U.S. Equities Update: Will Correction Work Off Excess?

Willie Delwiche

The equity markets have experienced the first significant stock market correction since June 2016.

Stocks fell 5.0 percent last week and are down 10 percent from the record high on January 26. A 10 percent correction typically happens every 18 months, making the stock market’s recent plunge a normal occurrence.

A combination of factors helped to trigger the sharp drop including rising long-term interest rates, fears of inflation and worry that the Fed would become more aggressive in raising rates, which was precipitated by a stronger-than-expected jobs report. Fundamentally, however, not much has changed as interest rates have gone up but from very low levels historically. Inflation has moved higher but this has been the end game of central bank monetary policy since 2009. The strategy by the Fed and other central bankers was to keep rates low in order to move the global economy away from the arms of deflation.

A bear market in stocks generally occurs when the economy is close to or in recession. In the present example, the U.S. economy is on the verge of breaking out of a long period of sub-par growth. Corporations are experiences top-line growth for the first time in many years and earnings are expanding at double digits. The fact is that economic growth remains robust with few signs that inflation is about to return to 1970’s type levels.

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It is too soon to argue that the current decline in the stock market has run its course. The fact is, however, that pullbacks in ongoing bull markets are more often a healthy development as they help correct the speculative excesses and prolong the life of the bull market.

Technical factors have improved and offer some positive clues that the correction may be entering the final phase. The overbought and overbelieved conditions that preceded the decline have reversed. The percentage of stocks within the S&P 500 that are trading above their 50-day moving average plunged from 82% to 18% suggesting a deep oversold condition. Sentiment indicators, that were first to point to the potential of a market sell-off, have reversed. This is seen in several areas including the explosion in the demand for put options last week particularly on Friday when the CBOE put/call ratio soared to 130%. This helped push the 10-day CBOE put/call ratio into the bullish zone from bearish last week. The survey from the American Association of Individual Investors (AAII) and the report from Investors Intelligence (II) last week show a large contraction in the bullish camps. Using contrary opinion, this is a favorable development.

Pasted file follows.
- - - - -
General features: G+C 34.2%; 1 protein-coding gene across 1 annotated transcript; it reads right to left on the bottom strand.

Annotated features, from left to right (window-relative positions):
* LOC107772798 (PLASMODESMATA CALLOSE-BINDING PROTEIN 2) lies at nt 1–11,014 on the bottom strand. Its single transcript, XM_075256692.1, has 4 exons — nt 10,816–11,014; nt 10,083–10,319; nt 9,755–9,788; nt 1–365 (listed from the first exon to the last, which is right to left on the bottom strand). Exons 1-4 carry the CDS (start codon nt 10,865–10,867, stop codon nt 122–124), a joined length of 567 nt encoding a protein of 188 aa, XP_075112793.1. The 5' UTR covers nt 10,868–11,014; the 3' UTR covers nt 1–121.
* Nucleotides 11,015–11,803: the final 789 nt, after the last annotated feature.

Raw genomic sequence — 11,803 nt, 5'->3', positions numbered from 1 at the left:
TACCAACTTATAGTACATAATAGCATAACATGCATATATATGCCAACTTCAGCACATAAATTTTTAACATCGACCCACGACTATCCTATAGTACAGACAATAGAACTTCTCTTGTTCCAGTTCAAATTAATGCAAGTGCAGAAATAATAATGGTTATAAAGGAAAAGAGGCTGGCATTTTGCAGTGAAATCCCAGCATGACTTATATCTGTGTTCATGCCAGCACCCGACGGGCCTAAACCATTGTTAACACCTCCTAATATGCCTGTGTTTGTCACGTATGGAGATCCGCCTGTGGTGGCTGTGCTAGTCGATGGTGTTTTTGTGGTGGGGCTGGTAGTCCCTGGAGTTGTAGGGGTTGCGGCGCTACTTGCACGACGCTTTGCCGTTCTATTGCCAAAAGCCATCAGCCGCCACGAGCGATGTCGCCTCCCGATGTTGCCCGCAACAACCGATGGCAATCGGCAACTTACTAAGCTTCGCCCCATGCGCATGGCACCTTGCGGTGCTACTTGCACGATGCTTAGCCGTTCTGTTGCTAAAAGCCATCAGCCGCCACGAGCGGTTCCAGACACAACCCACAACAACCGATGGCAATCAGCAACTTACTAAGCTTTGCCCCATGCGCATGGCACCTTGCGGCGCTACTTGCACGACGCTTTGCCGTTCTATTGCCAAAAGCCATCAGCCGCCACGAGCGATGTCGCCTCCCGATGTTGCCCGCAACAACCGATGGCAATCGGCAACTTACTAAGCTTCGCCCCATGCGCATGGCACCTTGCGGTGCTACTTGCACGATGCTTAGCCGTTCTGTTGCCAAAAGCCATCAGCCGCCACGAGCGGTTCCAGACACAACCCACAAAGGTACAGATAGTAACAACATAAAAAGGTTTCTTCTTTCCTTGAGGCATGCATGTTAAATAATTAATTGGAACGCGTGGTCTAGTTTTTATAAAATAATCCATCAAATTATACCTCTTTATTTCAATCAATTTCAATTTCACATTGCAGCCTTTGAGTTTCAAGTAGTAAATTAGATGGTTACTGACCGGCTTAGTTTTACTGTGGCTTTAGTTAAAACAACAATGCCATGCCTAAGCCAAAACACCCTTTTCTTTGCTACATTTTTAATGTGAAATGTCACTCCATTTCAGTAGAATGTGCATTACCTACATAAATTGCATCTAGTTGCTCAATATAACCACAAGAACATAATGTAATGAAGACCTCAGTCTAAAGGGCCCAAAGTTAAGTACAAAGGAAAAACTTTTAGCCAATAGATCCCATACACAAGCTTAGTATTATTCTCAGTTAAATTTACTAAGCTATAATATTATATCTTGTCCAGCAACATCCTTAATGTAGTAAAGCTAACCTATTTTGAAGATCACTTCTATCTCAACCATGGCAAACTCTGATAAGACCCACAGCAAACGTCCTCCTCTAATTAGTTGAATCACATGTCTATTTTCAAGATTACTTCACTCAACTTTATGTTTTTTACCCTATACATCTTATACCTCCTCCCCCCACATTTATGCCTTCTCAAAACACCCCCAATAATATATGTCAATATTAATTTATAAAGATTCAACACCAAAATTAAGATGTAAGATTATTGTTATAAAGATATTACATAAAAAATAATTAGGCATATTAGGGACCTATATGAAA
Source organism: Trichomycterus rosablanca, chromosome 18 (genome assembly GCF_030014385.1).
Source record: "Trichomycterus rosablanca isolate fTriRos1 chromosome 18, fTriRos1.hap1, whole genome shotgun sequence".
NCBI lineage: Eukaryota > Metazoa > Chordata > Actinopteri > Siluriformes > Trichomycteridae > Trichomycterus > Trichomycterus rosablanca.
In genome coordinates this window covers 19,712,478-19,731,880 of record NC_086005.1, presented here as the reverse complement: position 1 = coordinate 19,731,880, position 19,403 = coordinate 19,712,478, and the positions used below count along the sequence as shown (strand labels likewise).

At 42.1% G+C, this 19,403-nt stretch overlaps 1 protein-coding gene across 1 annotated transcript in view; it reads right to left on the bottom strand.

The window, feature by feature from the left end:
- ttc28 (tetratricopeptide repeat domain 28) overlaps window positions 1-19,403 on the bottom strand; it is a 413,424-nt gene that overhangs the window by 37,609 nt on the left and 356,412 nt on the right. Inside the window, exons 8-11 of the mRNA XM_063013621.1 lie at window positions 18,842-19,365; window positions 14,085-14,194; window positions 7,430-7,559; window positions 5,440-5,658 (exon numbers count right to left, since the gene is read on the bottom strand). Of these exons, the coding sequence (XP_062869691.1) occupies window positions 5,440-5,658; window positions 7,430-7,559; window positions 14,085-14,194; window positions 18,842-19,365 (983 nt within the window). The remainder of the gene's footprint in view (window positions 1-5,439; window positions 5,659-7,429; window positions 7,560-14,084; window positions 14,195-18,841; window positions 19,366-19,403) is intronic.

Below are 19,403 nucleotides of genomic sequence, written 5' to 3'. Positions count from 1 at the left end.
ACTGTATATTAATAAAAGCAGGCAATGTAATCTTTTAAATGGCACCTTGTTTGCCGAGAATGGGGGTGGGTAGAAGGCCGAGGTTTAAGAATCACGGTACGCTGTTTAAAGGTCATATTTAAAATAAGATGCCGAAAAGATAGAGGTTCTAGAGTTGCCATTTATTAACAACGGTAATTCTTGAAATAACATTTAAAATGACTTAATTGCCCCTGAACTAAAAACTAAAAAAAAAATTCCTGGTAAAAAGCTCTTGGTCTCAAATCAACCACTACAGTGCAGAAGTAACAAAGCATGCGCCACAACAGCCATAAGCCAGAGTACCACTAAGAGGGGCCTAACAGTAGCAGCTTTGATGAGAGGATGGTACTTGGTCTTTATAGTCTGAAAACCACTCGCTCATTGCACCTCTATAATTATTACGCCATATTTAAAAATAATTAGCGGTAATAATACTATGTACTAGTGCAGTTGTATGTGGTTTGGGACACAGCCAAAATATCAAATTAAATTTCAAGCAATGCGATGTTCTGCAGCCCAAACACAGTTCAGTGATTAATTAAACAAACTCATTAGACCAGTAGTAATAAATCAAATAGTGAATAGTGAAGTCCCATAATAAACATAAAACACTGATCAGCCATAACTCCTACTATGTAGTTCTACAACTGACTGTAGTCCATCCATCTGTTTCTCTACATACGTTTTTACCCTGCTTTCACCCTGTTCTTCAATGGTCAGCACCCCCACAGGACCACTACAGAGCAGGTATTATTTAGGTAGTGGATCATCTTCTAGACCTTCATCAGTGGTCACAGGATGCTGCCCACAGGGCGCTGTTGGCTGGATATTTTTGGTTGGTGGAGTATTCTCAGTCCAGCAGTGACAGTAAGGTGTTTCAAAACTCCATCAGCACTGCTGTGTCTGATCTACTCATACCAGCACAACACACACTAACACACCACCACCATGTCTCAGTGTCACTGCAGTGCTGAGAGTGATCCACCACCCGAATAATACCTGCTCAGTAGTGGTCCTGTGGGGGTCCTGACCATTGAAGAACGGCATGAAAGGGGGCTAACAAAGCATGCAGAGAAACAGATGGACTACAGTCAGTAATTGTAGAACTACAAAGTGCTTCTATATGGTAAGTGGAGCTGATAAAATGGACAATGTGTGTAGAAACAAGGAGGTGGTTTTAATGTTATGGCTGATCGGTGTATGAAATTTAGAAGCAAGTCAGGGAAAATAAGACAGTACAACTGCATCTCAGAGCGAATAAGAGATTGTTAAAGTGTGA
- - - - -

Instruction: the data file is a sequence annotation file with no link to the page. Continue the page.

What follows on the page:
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The bottom line is that fundamentally we are experiencing rising corporate profits and robust economic growth. Technically, there is a more positive backdrop this week in terms of investor sentiment and the oversold market. The key is for momentum to change to the upside to offer confidence that the decline has run its course. The past two-weeks have witnessed two sessions where downside volume exceeded upside volume by a ratio of 10-to-1 or more. Before the all-clear signal can be issued, we would need to see two sessions where upside volume exceeds downside volume by a ratio of 10-to-1 or more.

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Twitter:  @WillieDelwiche

Any opinions expressed herein are solely those of the author, and do not in any way represent the views or opinions of any other person or entity.